Forex (Foreign Exchange Market, FX, Currency Market) is an international exchange market where traders buy and sell currencies. The history of the Forex market can be traced to the 70s when floating currencies and free exchange rates became available. This environment enabled participants in the market to determine the price of one currency versus another, depending on the demand and supply for that currency.
A unique market
A couple of reasons make Forex a unique market. It is one of the few markets free of external controls, which reduces the risk of manipulation. It is also the largest and most liquid financial market in the world, with trades of over one trillion US dollars a day. When such a huge amount of money moves so quickly, it would be impossible for a single investor to influence the price of a major currency. Also, the market’s liquidity allows traders to open and close positions within a few seconds as there are always willing sellers and buyers at any point.
The Forex market is also distinguished by the variance in its participants. Traders and investors have a number of reasons for playing the market. Some are long-term hedge investors while others are seeking short term gains. In contrast to blue-chip stocks favored by long term investors, the combination of the constant and small day-to-day fluctuations in currency prices draw investors with a broad range of strategies.
Basics of currency trading
Simply put, currency trading involves exchanging one country’s currency for another country’s currency. The two currencies make up a ‘currency pair’, with currencies always traded in pairs. Each currency is represented by three letters, the first two referring to the country and the third identifying the currency. For instance USD is the United States Dollar and JPY is the Japanese Yen.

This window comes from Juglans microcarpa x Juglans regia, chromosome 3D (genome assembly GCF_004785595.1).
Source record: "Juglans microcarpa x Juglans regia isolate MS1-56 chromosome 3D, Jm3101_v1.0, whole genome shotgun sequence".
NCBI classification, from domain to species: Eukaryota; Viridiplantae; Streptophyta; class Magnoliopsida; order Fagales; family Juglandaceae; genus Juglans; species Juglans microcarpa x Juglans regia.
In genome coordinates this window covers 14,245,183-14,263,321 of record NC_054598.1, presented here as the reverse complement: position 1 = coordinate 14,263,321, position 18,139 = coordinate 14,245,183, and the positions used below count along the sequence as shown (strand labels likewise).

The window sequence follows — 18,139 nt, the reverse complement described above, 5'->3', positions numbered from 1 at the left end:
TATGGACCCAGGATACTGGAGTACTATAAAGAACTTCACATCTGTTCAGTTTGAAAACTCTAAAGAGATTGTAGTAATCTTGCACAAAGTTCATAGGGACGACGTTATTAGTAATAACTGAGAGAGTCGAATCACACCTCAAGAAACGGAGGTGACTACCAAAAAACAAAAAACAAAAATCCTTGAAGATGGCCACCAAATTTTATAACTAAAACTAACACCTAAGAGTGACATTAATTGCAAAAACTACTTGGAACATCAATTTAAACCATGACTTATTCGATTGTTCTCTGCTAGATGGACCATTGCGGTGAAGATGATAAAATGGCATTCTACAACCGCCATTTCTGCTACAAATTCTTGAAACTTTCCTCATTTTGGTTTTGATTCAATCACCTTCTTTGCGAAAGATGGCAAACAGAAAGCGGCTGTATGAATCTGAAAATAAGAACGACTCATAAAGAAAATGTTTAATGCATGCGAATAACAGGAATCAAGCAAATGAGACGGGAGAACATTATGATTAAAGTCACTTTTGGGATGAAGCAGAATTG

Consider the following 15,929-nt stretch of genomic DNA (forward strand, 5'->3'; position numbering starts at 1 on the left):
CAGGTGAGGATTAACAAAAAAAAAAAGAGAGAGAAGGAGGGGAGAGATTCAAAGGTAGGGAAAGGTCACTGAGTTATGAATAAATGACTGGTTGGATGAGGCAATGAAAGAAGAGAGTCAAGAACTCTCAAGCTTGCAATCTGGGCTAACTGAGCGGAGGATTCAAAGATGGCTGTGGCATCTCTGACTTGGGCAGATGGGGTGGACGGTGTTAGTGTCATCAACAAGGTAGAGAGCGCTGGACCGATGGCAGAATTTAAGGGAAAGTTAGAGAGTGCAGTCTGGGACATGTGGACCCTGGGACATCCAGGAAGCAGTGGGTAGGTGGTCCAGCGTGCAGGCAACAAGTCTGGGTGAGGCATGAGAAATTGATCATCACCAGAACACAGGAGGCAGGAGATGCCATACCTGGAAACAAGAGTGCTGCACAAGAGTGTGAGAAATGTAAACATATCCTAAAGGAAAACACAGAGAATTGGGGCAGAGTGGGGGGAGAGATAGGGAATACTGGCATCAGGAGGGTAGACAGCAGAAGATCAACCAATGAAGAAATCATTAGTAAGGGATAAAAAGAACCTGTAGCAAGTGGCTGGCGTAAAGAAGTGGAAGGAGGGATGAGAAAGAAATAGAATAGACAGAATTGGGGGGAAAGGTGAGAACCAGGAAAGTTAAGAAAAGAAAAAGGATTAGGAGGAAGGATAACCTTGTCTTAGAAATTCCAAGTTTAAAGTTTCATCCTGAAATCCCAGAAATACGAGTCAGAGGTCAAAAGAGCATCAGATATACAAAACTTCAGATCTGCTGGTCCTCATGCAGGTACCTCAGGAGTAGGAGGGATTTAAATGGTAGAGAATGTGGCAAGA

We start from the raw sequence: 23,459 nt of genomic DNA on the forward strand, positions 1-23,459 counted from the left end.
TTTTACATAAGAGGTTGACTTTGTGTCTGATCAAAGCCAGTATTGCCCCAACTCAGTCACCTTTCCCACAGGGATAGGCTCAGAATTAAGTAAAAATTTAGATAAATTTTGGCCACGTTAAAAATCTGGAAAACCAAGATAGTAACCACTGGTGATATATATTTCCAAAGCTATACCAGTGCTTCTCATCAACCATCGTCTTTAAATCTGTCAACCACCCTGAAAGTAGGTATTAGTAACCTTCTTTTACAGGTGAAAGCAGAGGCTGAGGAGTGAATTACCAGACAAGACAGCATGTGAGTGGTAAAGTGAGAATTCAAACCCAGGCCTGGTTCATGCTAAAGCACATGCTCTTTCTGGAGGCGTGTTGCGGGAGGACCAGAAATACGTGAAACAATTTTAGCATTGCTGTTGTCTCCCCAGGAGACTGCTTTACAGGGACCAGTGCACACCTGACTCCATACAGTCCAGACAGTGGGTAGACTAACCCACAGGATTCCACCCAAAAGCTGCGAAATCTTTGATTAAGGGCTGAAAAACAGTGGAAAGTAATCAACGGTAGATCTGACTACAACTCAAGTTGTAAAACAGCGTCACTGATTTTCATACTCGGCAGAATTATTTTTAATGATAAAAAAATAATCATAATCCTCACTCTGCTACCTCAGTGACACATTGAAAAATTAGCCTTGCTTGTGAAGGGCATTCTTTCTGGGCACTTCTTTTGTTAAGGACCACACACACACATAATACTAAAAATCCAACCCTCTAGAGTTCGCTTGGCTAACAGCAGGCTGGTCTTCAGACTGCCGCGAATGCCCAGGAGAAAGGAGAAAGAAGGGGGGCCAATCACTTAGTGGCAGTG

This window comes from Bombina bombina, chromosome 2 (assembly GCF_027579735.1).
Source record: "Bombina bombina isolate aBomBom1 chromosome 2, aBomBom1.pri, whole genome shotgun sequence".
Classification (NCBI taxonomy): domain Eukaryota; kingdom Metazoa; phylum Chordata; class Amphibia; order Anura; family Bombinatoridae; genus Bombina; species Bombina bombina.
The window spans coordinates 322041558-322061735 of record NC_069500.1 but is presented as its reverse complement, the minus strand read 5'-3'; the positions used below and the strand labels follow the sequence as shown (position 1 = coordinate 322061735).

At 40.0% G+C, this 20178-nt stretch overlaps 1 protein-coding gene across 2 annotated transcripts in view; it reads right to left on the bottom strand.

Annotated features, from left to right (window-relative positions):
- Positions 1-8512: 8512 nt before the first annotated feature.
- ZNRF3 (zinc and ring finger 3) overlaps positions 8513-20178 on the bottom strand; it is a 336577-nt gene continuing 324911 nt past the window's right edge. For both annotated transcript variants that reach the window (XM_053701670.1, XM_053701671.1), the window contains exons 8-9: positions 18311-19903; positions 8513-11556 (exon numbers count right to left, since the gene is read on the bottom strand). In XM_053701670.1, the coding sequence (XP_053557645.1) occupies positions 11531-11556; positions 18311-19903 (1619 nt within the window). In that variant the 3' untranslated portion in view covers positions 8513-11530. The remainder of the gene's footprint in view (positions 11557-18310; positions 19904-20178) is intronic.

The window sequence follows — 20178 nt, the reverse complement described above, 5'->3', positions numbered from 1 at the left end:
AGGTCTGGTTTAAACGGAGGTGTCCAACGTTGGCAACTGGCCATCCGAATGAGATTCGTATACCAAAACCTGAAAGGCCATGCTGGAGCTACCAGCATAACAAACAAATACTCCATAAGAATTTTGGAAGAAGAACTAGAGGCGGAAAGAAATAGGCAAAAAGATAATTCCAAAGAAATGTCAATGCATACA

Forex pairs are read in the opposite direction of mathematical proportions. For instance, EUR/INR = 76.7245 means that one Euro (referred to as the base currency) is equal to 76.7245 Indian Rupees (referred to as the quote currency). So you’ll have to pay 76.7245 Rupees to buy 1 Euro.
How Forex works
Foreign currency transactions are not centralized on an exchange and occur all over the world through telecommunications. The market is open for trading 24 hours a day and five days a week. Across every time zone in the world, dealers quote for major currencies.
Market timings in GMT (Greenwich Mean Time)
|United States||New York|
Once you decide what currency to buy, you can contact a dealer to initiate the transaction. Investors often take out a credit line to trade in currency prices, which greatly increases their potential profits (or losses). This is known as margin trading.
A closer look at margin trading
Margin trading basically refers to trading currencies with borrowed capital. It is a popular choice among traders/investors because it allows investments to be made without requiring a real money reserve. Investors can invest a significant amount of money and open bigger positions with lesser money transfer costs. The trading is quantified in lots, with the standard size of one lot being $100,000, which can be acquired by investing as less as 0.5% or $500. When you want to close a position, the amount you deposited is returned to you and your gains or losses are calculated. The profit or loss amount is then credited to your account.
Fundamental analysis and technical analysis
In fundamental analysis, you analyze the country of the currency or currencies you’re interested in, considering such factors as its economy, political environment and other indicators, including and not limited to unemployment level, interest rate, inflation and tax policies. Additionally you factor in the anticipations and expectations of market participants to form an overall view.
Technical analysis is based on the assumption that all the information on the Forex market and future currency fluctuations are present in the price chain. That means all the factors likely to effect currency rates have already been considered by the market and reflected in the price. So, investment decisions are made on three suppositions: factors impacting prices have already been considered by the market, price movements are directly tied to these factors/events, and that history repeats itself. The idea here is not to beat the market or invest with a long-term view, rather look at currency fluctuations in the recent past and predict whether or not the small fluctuations will continue.